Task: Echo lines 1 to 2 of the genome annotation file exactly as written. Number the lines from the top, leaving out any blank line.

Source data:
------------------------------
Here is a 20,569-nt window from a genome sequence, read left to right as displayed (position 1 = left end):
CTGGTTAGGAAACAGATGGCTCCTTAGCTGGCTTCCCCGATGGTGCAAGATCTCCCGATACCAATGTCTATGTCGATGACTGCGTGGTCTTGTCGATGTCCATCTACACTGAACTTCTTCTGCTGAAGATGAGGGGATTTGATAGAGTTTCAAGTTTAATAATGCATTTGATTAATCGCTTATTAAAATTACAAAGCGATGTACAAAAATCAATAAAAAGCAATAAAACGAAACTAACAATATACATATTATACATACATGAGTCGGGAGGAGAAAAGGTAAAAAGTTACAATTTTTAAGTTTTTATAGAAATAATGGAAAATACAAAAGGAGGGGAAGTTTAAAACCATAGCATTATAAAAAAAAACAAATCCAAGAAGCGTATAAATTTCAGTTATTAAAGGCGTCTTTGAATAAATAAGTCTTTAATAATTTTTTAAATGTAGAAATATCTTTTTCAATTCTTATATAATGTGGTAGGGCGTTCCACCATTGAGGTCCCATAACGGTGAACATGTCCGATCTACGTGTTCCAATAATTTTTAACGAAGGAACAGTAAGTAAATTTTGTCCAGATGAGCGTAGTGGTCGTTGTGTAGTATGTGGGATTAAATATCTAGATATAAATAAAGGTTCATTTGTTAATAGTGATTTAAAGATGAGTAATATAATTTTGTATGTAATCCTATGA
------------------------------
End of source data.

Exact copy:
Here is a 20,569-nt window from a genome sequence, read left to right as displayed (position 1 = left end):
CTGGTTAGGAAACAGATGGCTCCTTAGCTGGCTTCCCCGATGGTGCAAGATCTCCCGATACCAATGTCTATGTCGATGACTGCGTGGTCTTGTCGATGTCCATCTACACTGAACTTCTTCTGCTGAAGATGAGGGGATTTGATAGAGTTTCAAGTTTAATAATGCATTTGATTAATCGCTTATTAAAATTACAAAGCGATGTACAAAAATCAATAAAAAGCAATAAAACGAAACTAACAATATACATATTATACATACATGAGTCGGGAGGAGAAAAGGTAAAAAGTTACAATTTTTAAGTTTTTATAGAAATAATGGAAAATACAAAAGGAGGGGAAGTTTAAAACCATAGCATTATAAAAAAAAACAAATCCAAGAAGCGTATAAATTTCAGTTATTAAAGGCGTCTTTGAATAAATAAGTCTTTAATAATTTTTTAAATGTAGAAATATCTTTTTCAATTCTTATATAATGTGGTAGGGCGTTCCACCATTGAGGTCCCATAACGGTGAACATGTCCGATCTACGTGTTCCAATAATTTTTAACGAAGGAACAGTAAGTAAATTTTGTCCAGATGAGCGTAGTGGTCGTTGTGTAGTATGTGGGATTAAATATCTAGATATAAATAAAGGTTCATTTGTTAATAGTGATTTAAAGATGAGTAATATAATTTTGTATGTAATCCTATGA